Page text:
Urgent family illness and academic deadline
October 16, 2013 7:17 PM   Subscribe

I have a complicated relationship with my family. An elderly relative is dying in the next few weeks. I have an extremely important deadline coming up. I need help in coping.

Those who have read my posts know that my relationship with most of my family is strained at best. An elderly relative with whom I have always had a particularly good relationship (although it had its issues as well) is dying. She has been given a couple of weeks to live.

I am in an extremely stressful period of life: an urgent academic deadline (the final deadline for a project I have not done well with) in a couple of weeks, a lot of work related to other projects, three (!) conferences I am supposed to present at (some that I have waited a long time for). I was at the end of my endurance before I heard the news.

I am very concerned that this visit with family will derail my progress and make it hard for me to focus over these critical few weeks on this critical deadline. I CANNOT DELAY THIS DEADLINE FOR ANY REASON. I've already delayed it, my academic advisor is concerned about me, and I stand to have serious consequences if anything goes wrong.

I am planning to visit her in a couple of days. I'm finding it upsetting to even think about this. I'm having trouble sleeping. I'm overeating. I'm completely drained.

Seeing family reminds me of what my life was like before I turned it around, how little they helped me when I needed it most, how smug and unhelpful most of them were, and chances are also good that my parents will be there. I haven't seen them in years and we are completely estranged. I'm pretty angry at everyone still, but I know they think I have no reason to be. It reminds me of how much I wanted a close, loving family, and how that never happened. I know I never met their expectations in life and I always wanted to. It makes me feel dark and bitter inside, hopeless and scared.

My questions are:

- What have you done to cope and make sure that your mind doesn't run off the track in situations like this?

- Should I go? I think it's respectful to go. She's still lucid most of the time. But I also think it will mess me up and I really can't afford to miss this deadline. This could be a great opportunity to sift through my past and come to peace and such, but I just don't have the time right now.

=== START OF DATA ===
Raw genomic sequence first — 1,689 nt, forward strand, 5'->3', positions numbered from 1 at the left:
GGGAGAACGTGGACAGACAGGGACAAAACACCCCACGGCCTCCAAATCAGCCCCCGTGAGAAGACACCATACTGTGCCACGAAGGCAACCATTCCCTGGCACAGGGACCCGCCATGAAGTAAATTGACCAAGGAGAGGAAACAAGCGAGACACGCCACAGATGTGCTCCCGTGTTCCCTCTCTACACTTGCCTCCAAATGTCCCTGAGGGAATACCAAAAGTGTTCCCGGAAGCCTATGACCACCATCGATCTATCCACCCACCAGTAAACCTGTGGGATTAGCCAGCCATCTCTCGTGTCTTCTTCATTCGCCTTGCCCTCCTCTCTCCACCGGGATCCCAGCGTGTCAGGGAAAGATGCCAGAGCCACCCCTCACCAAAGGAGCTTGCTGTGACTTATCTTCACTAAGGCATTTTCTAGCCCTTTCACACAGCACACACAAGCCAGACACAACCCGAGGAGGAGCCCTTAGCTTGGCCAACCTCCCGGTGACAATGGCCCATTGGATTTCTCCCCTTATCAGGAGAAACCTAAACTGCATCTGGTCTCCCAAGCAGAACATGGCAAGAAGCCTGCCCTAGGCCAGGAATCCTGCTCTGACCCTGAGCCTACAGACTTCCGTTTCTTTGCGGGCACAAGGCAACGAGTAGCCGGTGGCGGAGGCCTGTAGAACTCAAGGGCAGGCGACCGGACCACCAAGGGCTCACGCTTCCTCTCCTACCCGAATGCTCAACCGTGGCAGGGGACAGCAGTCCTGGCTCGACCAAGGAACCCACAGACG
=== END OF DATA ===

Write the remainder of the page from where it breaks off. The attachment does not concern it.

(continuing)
- My boyfriend will be going with me. I'd like him to meet her before she dies. But why do I care? Her approval isn't going to matter anyway. I keep going around and around with this.

- What should I talk to my therapist about this? How can she best help me?

- I imagine I'll go again at the funeral. Should I just wait for that?
posted by 3491again to Human Relations (8 answers total) 2 users marked this as a favorite
 
Wow, I'm so sorry for the fact that you are having to deal with everything all at once. I would suggest limiting your exposure to the other family members as much as possible. Make a short trip to visit your dying relative and focus on her. Is she at a hospital? Is there any way you could visit her when other family members aren't around? Say, the early morning?
posted by FiveSecondRule at 7:29 PM on October 16, 2013


What is the geography here? Can you go there and leave the same day? I'd go, see the relative, introduce your boyfriend, then turn around and leave. Skip the funeral, deal with the stuff you have to deal with, then go back on your own (with or without boyfriend) to say some prayers, visit her gravesite, whatever is important to you or your culture.

Seeing the dying person is something that you can do, that can never be done at another time. Saying your goodbyes metaphorically, as at a funeral, can be done any time.

Good luck.
posted by BlahLaLa at 7:34 PM on October 16, 2013 [3 favorites]


Practical advice.

You have, say, 50 units of energy per day. Recently, those 50 units have not been enough to meet your academic deadlines.

You now have an emergency which is going to take 20 more units of energy per day. So you're kind of in trouble unless you materially change some things.